Museum Exhibition Dates & Times

irish famine farm labourer
Stephens Green Shopping Centre

Museum Exhibition Location

Famine Museum Artefacts

Famine Museum Artefacts

Irish Famine Book

Sultan of Turkey Letter


Heart touching!
A nice exposition about the dramatic event that took place in the 19th century that moved me and sensitized me.

Regis T

A moving and well-balanced account of Ireland great hunger.
A logical, thorough and well-organised education on the Irish potato famine.
The short film was poignant, evocative and brought the history to life. A real tragedy
that this exhibition is not permanent as it is such a devastating and important part of Irish history.


So Poignant
My mom really wanted to see this so I went along and I'm so glad I did. I knew a bit about ireland and the potato famine but very few details. While the exhibit isn't flashy or very eye catching when you walk in,
the history and information on display is incredible. I went on quite a few tours while in Dublin but didn't
learn as much anywhere else. The story is shocking and sad but is something that should definitely be told.
It took about an hour to read everything and watch the brief video, and the man working at the desk was more
than happy to talk to us more and give us even more information. I would recommend this to anyone.

Lisa R

Reference Manuals

Famine Pot

Famine Soup Pot
Irish Famine Museum

The Famine in Mayo

Other Famine References in Dublin

Famine Exhibition

Unit 200B
Stephen's Green Shopping Centre
Saint Stephen's Green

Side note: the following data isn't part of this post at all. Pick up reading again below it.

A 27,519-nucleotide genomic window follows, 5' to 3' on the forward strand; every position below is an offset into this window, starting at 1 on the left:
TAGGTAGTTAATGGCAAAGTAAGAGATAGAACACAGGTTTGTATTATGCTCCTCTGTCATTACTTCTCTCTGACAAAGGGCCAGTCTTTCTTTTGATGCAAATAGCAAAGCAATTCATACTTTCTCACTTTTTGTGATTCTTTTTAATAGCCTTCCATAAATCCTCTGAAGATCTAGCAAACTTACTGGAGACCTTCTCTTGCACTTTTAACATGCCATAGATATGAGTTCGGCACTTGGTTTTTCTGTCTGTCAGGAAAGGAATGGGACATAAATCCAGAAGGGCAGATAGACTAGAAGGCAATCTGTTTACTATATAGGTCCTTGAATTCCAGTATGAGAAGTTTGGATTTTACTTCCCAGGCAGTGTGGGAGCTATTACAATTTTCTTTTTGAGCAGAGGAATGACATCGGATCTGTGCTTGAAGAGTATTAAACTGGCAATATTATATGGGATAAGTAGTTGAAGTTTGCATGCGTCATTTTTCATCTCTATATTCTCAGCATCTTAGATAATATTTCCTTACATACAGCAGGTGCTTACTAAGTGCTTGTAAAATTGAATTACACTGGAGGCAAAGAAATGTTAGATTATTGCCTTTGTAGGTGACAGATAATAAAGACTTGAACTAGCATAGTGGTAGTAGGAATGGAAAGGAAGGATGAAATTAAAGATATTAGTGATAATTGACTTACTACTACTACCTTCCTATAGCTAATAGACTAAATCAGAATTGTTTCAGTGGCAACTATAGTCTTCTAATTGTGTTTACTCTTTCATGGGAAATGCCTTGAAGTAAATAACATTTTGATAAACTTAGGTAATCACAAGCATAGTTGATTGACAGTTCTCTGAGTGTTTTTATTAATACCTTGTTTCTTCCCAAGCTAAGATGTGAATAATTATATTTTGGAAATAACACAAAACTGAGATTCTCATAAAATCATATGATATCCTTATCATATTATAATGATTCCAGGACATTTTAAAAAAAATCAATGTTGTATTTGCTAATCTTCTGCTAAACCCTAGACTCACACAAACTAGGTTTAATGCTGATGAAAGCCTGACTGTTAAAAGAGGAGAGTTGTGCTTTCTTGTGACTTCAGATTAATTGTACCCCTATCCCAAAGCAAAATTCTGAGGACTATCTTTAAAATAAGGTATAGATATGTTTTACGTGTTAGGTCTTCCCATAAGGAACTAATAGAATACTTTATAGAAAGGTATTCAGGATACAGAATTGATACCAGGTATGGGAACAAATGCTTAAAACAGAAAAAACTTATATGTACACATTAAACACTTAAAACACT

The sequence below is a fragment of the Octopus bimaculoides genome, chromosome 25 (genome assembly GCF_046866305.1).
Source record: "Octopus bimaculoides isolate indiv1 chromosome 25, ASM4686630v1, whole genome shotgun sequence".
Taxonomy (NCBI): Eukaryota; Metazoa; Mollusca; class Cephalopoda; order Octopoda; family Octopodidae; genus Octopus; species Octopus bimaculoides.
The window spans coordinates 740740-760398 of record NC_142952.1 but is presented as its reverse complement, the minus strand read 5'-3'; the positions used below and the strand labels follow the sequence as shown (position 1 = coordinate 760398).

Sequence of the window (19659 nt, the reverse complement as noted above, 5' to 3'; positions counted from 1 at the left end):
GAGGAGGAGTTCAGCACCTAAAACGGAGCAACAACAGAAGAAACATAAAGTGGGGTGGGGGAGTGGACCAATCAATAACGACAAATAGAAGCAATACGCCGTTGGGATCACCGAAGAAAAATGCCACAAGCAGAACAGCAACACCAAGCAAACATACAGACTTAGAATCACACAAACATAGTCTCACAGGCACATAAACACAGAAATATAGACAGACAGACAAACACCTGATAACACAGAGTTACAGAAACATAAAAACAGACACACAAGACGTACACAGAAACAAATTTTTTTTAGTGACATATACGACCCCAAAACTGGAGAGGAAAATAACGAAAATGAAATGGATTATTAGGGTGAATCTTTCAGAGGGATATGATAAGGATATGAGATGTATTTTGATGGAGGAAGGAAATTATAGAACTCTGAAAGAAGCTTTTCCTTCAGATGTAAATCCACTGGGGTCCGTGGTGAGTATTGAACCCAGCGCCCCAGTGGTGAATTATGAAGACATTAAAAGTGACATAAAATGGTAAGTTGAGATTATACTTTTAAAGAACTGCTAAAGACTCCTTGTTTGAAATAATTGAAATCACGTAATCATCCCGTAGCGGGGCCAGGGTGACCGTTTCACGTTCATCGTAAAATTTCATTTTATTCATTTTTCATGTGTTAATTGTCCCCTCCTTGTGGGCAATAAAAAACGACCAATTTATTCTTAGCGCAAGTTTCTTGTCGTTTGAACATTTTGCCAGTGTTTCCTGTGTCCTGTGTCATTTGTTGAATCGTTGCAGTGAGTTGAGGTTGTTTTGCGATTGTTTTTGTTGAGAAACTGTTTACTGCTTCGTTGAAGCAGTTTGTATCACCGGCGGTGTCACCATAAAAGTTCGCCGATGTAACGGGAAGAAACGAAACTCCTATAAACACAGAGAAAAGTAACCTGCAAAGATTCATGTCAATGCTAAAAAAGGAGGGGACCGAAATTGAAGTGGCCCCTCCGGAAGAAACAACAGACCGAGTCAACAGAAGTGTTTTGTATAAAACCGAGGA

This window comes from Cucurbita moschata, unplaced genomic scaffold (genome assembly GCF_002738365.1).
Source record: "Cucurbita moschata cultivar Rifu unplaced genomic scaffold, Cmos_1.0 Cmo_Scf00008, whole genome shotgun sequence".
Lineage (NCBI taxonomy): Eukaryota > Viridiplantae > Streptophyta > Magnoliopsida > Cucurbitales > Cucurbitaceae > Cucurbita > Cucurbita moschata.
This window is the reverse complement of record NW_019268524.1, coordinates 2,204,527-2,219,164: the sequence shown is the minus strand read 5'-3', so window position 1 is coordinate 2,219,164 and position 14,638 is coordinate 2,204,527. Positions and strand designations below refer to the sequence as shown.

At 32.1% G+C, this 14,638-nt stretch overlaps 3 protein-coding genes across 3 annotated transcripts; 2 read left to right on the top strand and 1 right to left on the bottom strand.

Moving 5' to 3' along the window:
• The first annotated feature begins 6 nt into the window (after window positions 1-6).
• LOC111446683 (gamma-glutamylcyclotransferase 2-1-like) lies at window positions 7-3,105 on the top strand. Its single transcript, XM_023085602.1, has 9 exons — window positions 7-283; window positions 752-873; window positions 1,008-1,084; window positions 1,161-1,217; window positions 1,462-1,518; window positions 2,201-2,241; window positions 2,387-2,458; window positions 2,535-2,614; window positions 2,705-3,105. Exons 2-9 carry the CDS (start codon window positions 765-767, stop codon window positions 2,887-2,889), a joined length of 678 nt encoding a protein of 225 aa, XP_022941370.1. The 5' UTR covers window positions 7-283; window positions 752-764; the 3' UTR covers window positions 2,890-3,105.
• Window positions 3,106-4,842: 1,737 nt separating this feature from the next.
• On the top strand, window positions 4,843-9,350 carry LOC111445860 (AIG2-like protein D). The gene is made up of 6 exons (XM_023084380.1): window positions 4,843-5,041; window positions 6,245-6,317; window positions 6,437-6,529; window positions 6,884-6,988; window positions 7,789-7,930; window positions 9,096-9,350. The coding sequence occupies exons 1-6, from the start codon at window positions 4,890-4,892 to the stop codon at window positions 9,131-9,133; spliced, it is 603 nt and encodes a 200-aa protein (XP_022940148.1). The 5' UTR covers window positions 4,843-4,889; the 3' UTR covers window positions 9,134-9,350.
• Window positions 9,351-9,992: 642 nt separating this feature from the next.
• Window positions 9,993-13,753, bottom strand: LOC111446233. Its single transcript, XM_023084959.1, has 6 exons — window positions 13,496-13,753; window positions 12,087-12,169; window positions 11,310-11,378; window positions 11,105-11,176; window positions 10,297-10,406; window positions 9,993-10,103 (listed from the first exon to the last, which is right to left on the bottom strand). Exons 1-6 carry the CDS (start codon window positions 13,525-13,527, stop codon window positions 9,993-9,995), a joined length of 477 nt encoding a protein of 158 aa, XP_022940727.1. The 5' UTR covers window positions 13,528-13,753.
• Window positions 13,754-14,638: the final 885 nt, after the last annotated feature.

Dublin 2
D02 XY76

Get directions

What was the Great Irish Famine?

The Great Irish Famine, also known as the Irish Potato Famine or the Great Hunger, was a period of mass starvation, disease, and emigration in Ireland between 1845 and 1852. The primary cause of the famine was a potato disease known as late blight, which destroyed the potato crops, upon which a significant portion of the Irish population relied for sustenance.

The famine in Ireland had devastating consequences, with approximately one million people dying from starvation and disease, and another million emigrating from Ireland, mainly to the United States and Canada. The British government's response to the famine has been a subject of historical debate, with critics arguing that its policies exacerbated the crisis, while others contend that the government's efforts were inadequate in addressing the scale of the disaster. Irelands potato famine profoundly impacted Irish society and culture, shaping the course of Irish history and influencing patterns of Irish emigration for generations to come.

Causes and contributing factors of the Great Irish Famine?

The Great Famine in Ireland had multiple causes and contributing factors:

1. Dependence on Potatoes: The Irish population relied heavily on potatoes as a staple food crop. The high-yield and nutritional value of potatoes made them a primary source of sustenance for many poor rural Irish families.

2. Monoculture: The overreliance on a single crop, particularly the Lumper potato variety, led to vulnerability to diseases such as late blight (Phytophthora infestans). When the blight struck in 1845, it quickly spread throughout Ireland, devastating the potato harvest for several years in a row.

3. Landownership and Agricultural Practices: The majority of Irish peasants were tenant farmers who rented small plots of land from absentee British landlords. These landlords often focused on maximizing profits through cash crops like grain or raising livestock, rather than supporting diversified agriculture. This system left many Irish farmers with tiny plots of land that were not economically viable for growing anything other than potatoes.

4. British Policies: British economic and trade policies exacerbated the famine's impact. The exportation of food continued during the famine years, as Irish grain and livestock were exported to Britain even as the Irish population suffered from starvation and disease. Additionally, the British government's laissez-faire approach to the crisis and reliance on inadequate relief efforts further compounded the suffering.